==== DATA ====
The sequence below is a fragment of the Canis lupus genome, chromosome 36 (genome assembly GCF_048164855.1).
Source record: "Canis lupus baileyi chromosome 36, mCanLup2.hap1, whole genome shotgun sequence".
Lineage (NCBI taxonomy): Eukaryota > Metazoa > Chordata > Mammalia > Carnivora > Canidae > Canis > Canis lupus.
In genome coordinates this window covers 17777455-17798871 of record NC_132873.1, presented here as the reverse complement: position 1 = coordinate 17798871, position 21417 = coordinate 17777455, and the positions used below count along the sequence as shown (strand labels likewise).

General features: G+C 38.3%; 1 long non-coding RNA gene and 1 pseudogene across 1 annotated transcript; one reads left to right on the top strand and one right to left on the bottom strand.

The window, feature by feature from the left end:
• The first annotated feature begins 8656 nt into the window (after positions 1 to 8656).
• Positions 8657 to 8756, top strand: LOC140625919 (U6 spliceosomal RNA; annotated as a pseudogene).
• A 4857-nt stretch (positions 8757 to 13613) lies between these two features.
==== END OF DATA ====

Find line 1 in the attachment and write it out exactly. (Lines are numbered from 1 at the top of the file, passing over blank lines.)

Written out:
The sequence below is a fragment of the Canis lupus genome, chromosome 36 (genome assembly GCF_048164855.1).